Steve Halton, the founder of a hemp grain and fiber processing company, agreed that farmers would be wise to add the crop into rotation. Companies like Levi’s jeans, he noted, have started to use hemp in their products. “At our facility, we don’t have enough [hemp] being grown for us, we need a lot more farmers,” he said.   

David Falkowski, a Bridgehampton hemp farmer, moderated a forum on cannabis in Sag Harbor on Saturday.

A hemp fiber cultivar is different from the CBD one, he said, and it can be grown exceedingly quickly. “It takes 60 days from the time you plant it to the time you harvest, so if you’re planting in May, by July you’re harvesting, and by August you’re baling.” The hemp fiber and CBD plants can also be grown together. “Their farming and reproductive cycles are completely different. You can actually grow a fiber crop and harvest it before a CBD crop would go into the reproductive cycle, so you don’t have to worry about cross-pollination.”     

Gov. Andrew M. Cuomo’s current proposal to legalize marijuana, the Cannabis Regulation and Taxation Act, would allow cannabis with THC levels above .3 percent to be grown for recreational use, and it would expand its medical use.     The legislation calls for the creation of an Office of Cannabis Management, which would consist of a director and a board that will ultimately set the rules and regulations for each market.     

Liz Cramer Ernst, a nurse practitioner and the founder of Hamptons Medi Spa, which caters to people seeking medical marijuana, said she now treats more than 7,000 patients, more than half of whom are from the East End. If Governor Cuomo’s proposal is enacted, she said, the list of conditions for which marijuana would be considered a therapeutic benefit would be expanded, and the new ways it would be prescribed would include edibles, concentrates, and flowers.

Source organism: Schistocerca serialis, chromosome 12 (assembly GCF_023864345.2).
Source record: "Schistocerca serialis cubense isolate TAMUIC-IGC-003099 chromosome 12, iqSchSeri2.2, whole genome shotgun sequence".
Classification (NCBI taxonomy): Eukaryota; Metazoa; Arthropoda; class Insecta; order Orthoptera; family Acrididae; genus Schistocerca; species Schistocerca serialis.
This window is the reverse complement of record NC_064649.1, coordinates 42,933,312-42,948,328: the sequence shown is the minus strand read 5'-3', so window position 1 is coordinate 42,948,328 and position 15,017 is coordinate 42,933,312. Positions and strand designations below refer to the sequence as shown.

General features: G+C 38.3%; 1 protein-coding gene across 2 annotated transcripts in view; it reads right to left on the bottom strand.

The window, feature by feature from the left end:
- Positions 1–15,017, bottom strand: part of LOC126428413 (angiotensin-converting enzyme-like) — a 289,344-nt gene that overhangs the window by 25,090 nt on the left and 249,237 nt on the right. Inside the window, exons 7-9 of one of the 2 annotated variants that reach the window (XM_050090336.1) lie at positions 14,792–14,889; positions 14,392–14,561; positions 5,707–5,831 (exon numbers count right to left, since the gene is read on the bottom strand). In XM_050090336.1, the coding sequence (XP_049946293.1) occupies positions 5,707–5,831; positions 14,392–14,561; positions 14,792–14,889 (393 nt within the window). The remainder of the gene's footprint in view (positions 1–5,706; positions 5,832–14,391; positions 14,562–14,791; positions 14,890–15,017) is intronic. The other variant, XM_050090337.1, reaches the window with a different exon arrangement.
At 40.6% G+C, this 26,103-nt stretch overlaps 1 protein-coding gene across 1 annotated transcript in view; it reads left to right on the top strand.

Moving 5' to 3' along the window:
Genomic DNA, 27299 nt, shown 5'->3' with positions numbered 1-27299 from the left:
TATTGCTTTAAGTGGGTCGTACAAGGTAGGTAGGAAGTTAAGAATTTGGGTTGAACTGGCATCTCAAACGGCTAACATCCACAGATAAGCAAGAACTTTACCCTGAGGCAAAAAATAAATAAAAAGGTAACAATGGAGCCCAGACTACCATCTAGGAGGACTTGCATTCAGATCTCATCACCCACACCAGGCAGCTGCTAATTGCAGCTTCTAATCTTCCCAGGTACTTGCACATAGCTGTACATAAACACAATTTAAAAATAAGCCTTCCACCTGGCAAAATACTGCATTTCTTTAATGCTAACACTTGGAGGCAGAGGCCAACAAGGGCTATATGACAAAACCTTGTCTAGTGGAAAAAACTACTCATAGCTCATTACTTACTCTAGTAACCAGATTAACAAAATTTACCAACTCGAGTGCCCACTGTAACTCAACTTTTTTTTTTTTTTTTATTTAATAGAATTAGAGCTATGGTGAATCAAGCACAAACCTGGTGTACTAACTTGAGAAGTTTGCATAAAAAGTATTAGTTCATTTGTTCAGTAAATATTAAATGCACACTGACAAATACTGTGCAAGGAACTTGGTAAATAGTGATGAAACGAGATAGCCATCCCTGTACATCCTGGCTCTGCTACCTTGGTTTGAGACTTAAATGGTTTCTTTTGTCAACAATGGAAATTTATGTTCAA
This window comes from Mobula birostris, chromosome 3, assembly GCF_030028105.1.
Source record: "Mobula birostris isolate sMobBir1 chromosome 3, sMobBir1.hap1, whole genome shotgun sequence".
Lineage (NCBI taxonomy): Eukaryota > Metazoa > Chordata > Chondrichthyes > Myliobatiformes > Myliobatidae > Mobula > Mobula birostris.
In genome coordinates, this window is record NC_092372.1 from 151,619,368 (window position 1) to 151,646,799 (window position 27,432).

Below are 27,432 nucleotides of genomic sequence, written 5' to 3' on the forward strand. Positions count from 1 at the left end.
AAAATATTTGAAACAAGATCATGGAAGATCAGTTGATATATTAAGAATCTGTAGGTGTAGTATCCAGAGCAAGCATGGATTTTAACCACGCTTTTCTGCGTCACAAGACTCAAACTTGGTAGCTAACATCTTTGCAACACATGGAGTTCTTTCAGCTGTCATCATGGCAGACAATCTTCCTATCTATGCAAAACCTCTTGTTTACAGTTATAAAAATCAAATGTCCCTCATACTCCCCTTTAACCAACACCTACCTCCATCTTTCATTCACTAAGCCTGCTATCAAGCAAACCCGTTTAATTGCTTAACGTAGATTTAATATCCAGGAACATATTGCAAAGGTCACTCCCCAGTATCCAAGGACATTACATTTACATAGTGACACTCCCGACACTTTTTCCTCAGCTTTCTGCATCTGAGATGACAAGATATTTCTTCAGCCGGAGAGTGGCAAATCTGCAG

Doses are currently administered via liquid and oil preparations, transdermal patches, ground plant preparations, capsules, tablets, and lozenges, according to the New York State Department of Health. Advertising of medical marijuana products would be permitted by the law, she said, but it would be highly regulated.     

Growers of adult-use cannabis would have to obtain the proper licenses and permits, and prove that they have the capacity to secure the areas where the crop is being grown, and to prevent it from being illegally diverted, among other requirements, said Mr. Rosner. A retail shop would not be permitted within 500 feet of a school, or 200 feet of a place of worship. Sales would not be permitted to those under 21 or to those who are visibly intoxicated.     

Governor Cuomo’s proposal, he said, also seeks to make sure the products on the adult-use market are being produced by reputable companies, such as existing hemp farms and the registered organizations that grow medical marijuana. “The state doesn’t want to create a gap that is filled by the black market,” he said.     

The state and the New York Cannabis Growers and Processors Association also want to make sure that New York companies, rather than large multi-state conglomerates, are the main producers of its cannabis products, said Mr. Rosner. “We don’t want one billion-dollar company, we want 1,000 million-dollar companies,” he said.